How Horn of Africa Tripartite Summit further threatens Kenya’s influence in the region


Presidents Isaias Afwerki (Eritrea), Mohammed Farmaajo (Somalia), Ethiopia Prime Minister Dr Abiy Ahmed and their delegations in Asmara for trilateral talks/ COURTESY

Presidents Isaias Afwerki (Eritrea), Mohammed Farmaajo (Somalia) and Ethiopia Prime Minister Dr Abiy Ahmed are in Asmara for another round of trilateral talks.

Notably, while Kenya was invited to the March 2019 meeting, it has been excluded in the Asmara meeting.

Prime Minister Abiy said they “will discuss on a wide range of issues”. Eritrea’s Information Minister Yemane Meskel on Monday said the Tripartite Summit is a follow-up to previous Summits in Asmara and Bahri Dar in September and November 2018 respectively.

The agreement seeks to build close political, economic, social, cultural and security ties among the three states, promote regional peace and security and foster comprehensive cooperation that advances the goals of their peoples.

The three governments established a joint high-level committee to coordinate their efforts in the framework of the joint declaration.

Already, there are political and diplomatic developments in the region that had been characterised by conflicts for years, with Ethiopia opening its first embassy in 20 years in Eritrea, less than two months after Eritrea reopened its embassy in Addis Ababa. The presidents of Somalia and Eritrea in July 2018 signed an agreement to establish diplomatic ties after over 10 years of animosity.

There was also the opening of Eritrea’s ports to Ethiopian trade.

These rapprochements, credited to PM Abiy, are changing the landscape of politics in the region, with trade being the biggest beneficiary.

There have been talks of these talks leading to political integration of the Horn, which Dr. Mehari Taddele Maru, an expert on the region’s politics, however, downplays.

Alexander Rondos, the European Union Special Representative for the Horn of Africa, notes that the region is of strategic importance for Europe, the Gulf States and beyond.

“The Horn of Africa straddles a geographical space of such strategic importance that those who treat it with indifference will one day pay a price for their neglect, whilst those who try to manipulate it will get their fingers burnt. The core of this region, comprising the countries of Djibouti, Eritrea, Ethiopia, Sudan, South Sudan, and Somalia—with Kenya and Uganda very closely associated—has attracted once again in its history the attention of greater powers,” Rondos says.

He also notes that trying to hold together the fragile unity of the region has been the primary goal of Ethiopia.

“Gulf states have developed specific new relationships with Sudan, Somalia, and Eritrea. This has generated a reaction in countries like Ethiopia and Kenya, which see behind this new tilt towards the Gulf a loss of their relative influence as well as a growing threat of Wahhabi-driven radicalization in the region,” he says.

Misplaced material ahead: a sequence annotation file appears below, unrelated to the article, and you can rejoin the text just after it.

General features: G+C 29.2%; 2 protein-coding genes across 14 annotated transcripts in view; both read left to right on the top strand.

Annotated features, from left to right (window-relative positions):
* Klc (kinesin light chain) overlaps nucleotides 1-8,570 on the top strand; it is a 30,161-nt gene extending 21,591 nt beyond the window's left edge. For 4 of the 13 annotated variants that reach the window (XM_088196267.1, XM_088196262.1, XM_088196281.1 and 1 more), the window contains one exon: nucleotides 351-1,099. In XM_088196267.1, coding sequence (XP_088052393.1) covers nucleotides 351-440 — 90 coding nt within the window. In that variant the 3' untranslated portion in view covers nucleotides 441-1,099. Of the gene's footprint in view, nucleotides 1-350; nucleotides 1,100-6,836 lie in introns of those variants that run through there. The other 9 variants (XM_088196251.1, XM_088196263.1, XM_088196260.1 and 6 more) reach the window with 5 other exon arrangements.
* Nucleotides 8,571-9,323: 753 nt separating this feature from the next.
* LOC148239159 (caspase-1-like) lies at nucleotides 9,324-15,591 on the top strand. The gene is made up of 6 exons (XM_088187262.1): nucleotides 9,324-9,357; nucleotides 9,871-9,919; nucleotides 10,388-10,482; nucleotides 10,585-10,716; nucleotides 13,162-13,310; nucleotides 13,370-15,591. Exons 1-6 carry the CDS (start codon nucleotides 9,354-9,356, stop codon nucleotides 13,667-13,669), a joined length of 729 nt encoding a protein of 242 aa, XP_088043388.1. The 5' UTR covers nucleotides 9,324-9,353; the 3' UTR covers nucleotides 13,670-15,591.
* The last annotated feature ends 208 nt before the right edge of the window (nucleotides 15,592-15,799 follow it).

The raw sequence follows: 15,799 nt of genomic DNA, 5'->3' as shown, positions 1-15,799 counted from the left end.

The impact on Ethiopia, which is rebuilding its domestic and international politics, and Kenya, which has been a key player in the peace process in Somalia is further complicated by Saudi Arabia.

Early January, Saudi Arabia, for instance, led the formation of a new council aimed at securing the waterways of the Red Sea and the Gulf of Aden. The council includes Egypt, Jordan, Eritrea, Yemen, Sudan, Djibouti and Somalia, and seeks to tackle piracy, smuggling and other threats in the seas that are key international shipping routes.

The Red Sea and the Gulf of Aden are two of the world’s busiest shipping routes connecting Europe to Asia and the Middle East. This is a strategic area key to global shipping and increasingly an arena of contention with regional rivals such as Iran, Turkey and Qatar, which is likely to hit Kenya’s Mombasa port.

Between Massawa in Eritrea and Mombasa in Kenya, the other sizeable port is in Djibouti.

Already, there is rebellion — against Kenya — by Somalia and Djibouti. Nairobi is grappling with the Somalia maritime dispute and Djibouti’s defiance of the African Union’s endorsement of Kenya as the continent’s sole candidate for the UN Security Council non-permanent seat.

Other than Eritrea, the council members are also members of the Arab Parliament, which in June last year said Kenya was drawing up an illegal map that includes taking away Somalia’s territory.

Ethiopia’s highlands potentially contain a hydropower base that can provide electricity for the entire region and beyond, further alienating Kenya and bringing the two states closer to Addis Ababa, which is pushing re rapprochement in the region.

A At Kenya’s expense, the implementation of a Special Status Agreement with Ethiopia, which the two countries signed in 2012 to enhance economic partnership, has delayed. The agreement focuses on trade, investment, infrastructure and food security.

In this deal, Kenya was essentially wooing Ethiopia into joining the East African Community to extend integration to the Horn of African countries, among them Eritrea, Somalia and Djibouti.

A Kenya delegation led by then Trade CS Peter Munya, his then Foreign Affairs counterpart Monica Juma and Central Bank Governor Patrick Njoroge reached out to PM Abiy, who later met President Afwerki over the same issue.

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